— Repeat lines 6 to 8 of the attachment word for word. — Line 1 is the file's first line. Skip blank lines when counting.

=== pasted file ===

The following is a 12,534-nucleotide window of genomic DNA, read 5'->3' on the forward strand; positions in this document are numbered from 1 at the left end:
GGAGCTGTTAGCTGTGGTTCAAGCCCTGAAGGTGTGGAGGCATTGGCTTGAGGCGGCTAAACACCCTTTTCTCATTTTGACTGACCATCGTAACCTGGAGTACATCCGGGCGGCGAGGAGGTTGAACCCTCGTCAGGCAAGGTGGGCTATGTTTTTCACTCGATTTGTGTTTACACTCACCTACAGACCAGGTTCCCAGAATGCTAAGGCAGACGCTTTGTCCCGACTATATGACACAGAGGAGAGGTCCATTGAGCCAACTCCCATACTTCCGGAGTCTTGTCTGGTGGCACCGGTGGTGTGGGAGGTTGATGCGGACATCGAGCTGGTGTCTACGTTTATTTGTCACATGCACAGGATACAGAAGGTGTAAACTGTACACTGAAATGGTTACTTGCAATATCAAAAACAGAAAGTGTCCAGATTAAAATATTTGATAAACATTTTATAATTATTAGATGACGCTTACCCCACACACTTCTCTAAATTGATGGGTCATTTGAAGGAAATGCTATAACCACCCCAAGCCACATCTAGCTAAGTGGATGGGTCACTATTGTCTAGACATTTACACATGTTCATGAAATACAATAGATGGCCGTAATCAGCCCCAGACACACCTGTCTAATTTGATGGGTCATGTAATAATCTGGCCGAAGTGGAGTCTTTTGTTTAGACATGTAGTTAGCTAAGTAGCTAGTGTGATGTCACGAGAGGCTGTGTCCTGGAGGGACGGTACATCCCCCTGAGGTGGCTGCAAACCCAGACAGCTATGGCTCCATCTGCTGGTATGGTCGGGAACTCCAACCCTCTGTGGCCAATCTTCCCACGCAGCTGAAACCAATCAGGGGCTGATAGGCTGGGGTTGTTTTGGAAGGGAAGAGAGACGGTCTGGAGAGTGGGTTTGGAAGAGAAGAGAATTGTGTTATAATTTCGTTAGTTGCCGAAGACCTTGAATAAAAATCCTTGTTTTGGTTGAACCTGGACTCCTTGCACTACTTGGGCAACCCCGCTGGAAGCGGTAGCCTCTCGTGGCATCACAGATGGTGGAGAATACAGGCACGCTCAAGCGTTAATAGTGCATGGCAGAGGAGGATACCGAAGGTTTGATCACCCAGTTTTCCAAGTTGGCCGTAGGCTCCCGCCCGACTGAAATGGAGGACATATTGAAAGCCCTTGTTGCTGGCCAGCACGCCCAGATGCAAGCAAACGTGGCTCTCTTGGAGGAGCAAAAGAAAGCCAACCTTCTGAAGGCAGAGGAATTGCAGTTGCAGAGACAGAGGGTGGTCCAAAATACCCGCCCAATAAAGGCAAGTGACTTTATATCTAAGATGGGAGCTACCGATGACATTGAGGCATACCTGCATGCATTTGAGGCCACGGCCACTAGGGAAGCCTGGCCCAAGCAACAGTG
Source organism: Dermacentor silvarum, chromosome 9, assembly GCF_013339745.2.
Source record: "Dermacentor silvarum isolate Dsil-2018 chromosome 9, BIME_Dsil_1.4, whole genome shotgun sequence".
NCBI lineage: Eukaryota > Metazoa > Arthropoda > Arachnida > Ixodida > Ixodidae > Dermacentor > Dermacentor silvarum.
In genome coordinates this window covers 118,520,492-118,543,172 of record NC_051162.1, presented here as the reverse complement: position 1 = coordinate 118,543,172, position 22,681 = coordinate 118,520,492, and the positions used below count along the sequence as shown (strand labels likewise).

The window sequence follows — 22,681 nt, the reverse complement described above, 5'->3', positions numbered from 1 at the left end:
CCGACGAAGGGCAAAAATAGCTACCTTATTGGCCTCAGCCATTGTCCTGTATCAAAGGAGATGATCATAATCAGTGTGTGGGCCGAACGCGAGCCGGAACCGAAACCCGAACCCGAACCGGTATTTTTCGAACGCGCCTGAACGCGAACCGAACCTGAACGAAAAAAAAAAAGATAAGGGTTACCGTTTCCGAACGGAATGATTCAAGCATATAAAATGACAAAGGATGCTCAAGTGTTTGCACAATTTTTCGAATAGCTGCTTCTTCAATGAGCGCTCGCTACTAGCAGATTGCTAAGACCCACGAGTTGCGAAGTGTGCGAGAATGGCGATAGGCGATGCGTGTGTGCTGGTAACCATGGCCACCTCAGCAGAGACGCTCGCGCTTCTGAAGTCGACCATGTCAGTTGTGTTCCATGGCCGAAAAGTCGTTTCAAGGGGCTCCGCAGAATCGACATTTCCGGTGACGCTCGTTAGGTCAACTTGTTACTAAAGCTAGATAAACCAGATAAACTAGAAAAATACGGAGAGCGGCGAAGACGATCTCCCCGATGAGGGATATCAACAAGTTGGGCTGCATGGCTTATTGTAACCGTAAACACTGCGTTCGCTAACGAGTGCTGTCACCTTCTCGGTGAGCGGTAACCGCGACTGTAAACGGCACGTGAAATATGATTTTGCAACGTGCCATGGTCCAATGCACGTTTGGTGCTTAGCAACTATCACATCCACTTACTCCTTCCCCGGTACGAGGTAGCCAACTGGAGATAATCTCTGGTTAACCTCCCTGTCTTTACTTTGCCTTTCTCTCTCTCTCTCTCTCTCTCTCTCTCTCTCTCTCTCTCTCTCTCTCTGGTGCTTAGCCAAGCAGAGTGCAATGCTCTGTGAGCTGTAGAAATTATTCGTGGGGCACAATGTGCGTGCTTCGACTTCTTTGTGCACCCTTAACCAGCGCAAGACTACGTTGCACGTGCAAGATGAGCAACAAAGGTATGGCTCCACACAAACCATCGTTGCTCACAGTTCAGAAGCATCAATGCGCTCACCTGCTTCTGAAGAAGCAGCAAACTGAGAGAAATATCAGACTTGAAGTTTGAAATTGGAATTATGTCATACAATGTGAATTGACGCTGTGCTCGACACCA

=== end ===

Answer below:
In genome coordinates this window covers 118,520,492-118,543,172 of record NC_051162.1, presented here as the reverse complement: position 1 = coordinate 118,543,172, position 22,681 = coordinate 118,520,492, and the positions used below count along the sequence as shown (strand labels likewise).

The window sequence follows — 22,681 nt, the reverse complement described above, 5'->3', positions numbered from 1 at the left end:
CCGACGAAGGGCAAAAATAGCTACCTTATTGGCCTCAGCCATTGTCCTGTATCAAAGGAGATGATCATAATCAGTGTGTGGGCCGAACGCGAGCCGGAACCGAAACCCGAACCCGAACCGGTATTTTTCGAACGCGCCTGAACGCGAACCGAACCTGAACGAAAAAAAAAAAGATAAGGGTTACCGTTTCCGAACGGAATGATTCAAGCATATAAAATGACAAAGGATGCTCAAGTGTTTGCACAATTTTTCGAATAGCTGCTTCTTCAATGAGCGCTCGCTACTAGCAGATTGCTAAGACCCACGAGTTGCGAAGTGTGCGAGAATGGCGATAGGCGATGCGTGTGTGCTGGTAACCATGGCCACCTCAGCAGAGACGCTCGCGCTTCTGAAGTCGACCATGTCAGTTGTGTTCCATGGCCGAAAAGTCGTTTCAAGGGGCTCCGCAGAATCGACATTTCCGGTGACGCTCGTTAGGTCAACTTGTTACTAAAGCTAGATAAACCAGATAAACTAGAAAAATACGGAGAGCGGCGAAGACGATCTCCCCGATGAGGGATATCAACAAGTTGGGCTGCATGGCTTATTGTAACCGTAAACACTGCGTTCGCTAACGAGTGCTGTCACCTTCTCGGTGAGCGGTAACCGCGACTGTAAACGGCACGTGAAATATGATTTTGCAACGTGCCATGGTCCAATGCACGTTTGGTGCTTAGCAACTATCACATCCACTTACTCCTTCCCCGGTACGAGGTAGCCAACTGGAGATAATCTCTGGTTAACCTCCCTGTCTTTACTTTGCCTTTCTCTCTCTCTCTCTCTCTCTCTCTCTCTCTCTCTCTCTCTCTCTCTCTGGTGCTTAGCCAAGCAGAGTGCAATGCTCTGTGAGCTGTAGAAATTATTCGTGGGGCACAATGTGCGTGCTTCGACTTCTTTGTGCACCCTTAACCAGCGCAAGACTACGTTGCACGTGCAAGATGAGCAACAAAGGTATGGCTCCACACAAACCATCGTTGCTCACAGTTCAGAAGCATCAATGCGCTCACCTGCTTCTGAAGAAGCAGCAAACTGAGAGAAATATCAGACTTGAAGTTTGAAATTGGAATTATGTCATACAATGTGAATTGACGCTGTGCTCGACACCA